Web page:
Spay and Neuter


Like any surgery, spay or neuter carries certain risks. When you surgically remove a dog’s reproductive organs, you also remove the sex hormones they produce. The sex hormones don’t just affect sexual behaviors …they also regulate your dog’s growth.

Breeders can easily spot the difference between an intact dog and a neutered dog. Neutered dogs have longer limbs, narrower heads and bodies, and they’re lighter in bone.

But spay/neuter doesn’t just change the look of your dog. Here are som facts you need to be aware of …


Dogs’ long bones have a a band of cartilage near the joint called a growth (or epiphyseal) plate. As the growth plate builds bone, the bones become longer.  Once the dog matures, this growth plate turns into bone and the puppy reaches his full height.

1991 research at the University of Florida showed that sterilizing dogs before maturity may delay the closure of some growth plates. This is especially true when only some of his growth plates are closed.


The dog’s elbow and stifle (knee) joints have one bone above and two bones below the joint … so one bone sits on top of two.

If one of those two lower bones stops growing before the other one, they can be different lengths. This means weight isn’t evenly distributed, and there’s increased load on the lower part of the elbow or knee joint.

Chris Zinc DVM PhD DACVP explains …

… if the femur has achieved its genetically determined normal length at eight months when a dog gets spayed or neutered, but the tibia, which normally stops growing at 12 to 14 months of age continues to grow, then an abnormal angle may develop at the stifle. In addition, with the extra growth, the lower leg below the stifle likely becomes heavier (because it is longer), and may cause increased stresses on the cranial cruciate ligament.

In 1993, researchers at UC Davis found that spayed and neutered dogs were twice as likely to suffer cranial cruciate ligament (CCL) rupture.

Other researchers have found sterilization can cause obesity and reduced bone mass, especially in females, which also increases the risk of CCL tears. And spayed or neutered dogs are more than three times more likely to suffer from patellar luxation.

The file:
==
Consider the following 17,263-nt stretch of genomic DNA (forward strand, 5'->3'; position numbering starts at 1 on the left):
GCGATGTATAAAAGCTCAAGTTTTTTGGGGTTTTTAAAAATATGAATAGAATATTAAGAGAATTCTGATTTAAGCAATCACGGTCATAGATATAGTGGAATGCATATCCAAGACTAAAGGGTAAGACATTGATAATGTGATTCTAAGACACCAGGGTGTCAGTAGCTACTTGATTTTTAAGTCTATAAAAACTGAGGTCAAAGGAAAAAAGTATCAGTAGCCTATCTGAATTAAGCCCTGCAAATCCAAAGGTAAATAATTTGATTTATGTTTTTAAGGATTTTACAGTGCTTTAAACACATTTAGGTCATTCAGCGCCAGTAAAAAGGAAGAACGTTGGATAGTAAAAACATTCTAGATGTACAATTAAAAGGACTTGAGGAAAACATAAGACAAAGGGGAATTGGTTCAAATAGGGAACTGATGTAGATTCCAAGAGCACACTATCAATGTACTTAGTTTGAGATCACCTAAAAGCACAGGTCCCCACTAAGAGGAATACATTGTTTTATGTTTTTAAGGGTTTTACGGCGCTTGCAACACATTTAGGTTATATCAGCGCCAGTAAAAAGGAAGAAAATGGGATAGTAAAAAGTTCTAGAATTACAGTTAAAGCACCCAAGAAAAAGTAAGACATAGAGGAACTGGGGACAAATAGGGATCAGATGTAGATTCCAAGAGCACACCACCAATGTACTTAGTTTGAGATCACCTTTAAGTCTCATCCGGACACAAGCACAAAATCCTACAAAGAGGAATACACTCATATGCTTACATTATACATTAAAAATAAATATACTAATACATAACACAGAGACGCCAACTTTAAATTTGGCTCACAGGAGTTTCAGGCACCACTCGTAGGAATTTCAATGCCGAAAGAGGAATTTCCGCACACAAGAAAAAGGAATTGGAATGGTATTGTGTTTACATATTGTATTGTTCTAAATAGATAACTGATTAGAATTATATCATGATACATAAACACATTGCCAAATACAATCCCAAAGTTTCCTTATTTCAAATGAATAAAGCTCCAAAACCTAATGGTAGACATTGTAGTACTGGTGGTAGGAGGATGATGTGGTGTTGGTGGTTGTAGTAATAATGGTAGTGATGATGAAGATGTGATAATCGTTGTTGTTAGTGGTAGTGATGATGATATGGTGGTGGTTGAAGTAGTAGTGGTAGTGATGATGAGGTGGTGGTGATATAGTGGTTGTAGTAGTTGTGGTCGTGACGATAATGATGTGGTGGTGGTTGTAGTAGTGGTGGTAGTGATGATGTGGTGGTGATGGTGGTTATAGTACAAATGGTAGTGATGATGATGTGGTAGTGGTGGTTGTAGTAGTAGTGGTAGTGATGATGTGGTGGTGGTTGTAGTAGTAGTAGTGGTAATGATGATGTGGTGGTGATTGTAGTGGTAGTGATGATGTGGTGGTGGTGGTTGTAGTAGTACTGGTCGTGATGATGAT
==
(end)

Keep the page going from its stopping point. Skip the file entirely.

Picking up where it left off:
There’s a lot of research into hip dysplasia because it’s so common in large breeds.

Studies show that dogs sterilized before six months have a 70% increased risk of developing hip dysplasia. Van Hagen et al found that dogs neutered six months before hip dysplasia diagnosis were nearly twice as likely to develop hip dysplasia.


Although not technically a joint issue, osteosarcoma is a cancer of the bone … and spayed and neutered dogs are twice as likely to develop this deadly disease.

One study showed that male Rottweilers were nearly four times more likely to develop osteosarcoma than intact dogs. The researchers concluded that the longer the dogs were exposed to sex hormones, the lower their risk of osteosarcoma.


There are other related risks with spay/neuter, including …

• Increased risk of many cancers

• Hypothyroidism

• Diabetes

• Urogenital disorders

• Cognitive impairment

• Obesity

• Surgery or anesthesia complications

Sex hormones play a synergistic role in your dog’s growth and development. Removing them will create imbalance in the body.

Growth plates close at different times depending on your dog and breed. In general, the larger the dog, the later the growth plates will close. In giant breeds, this could be nearly two years old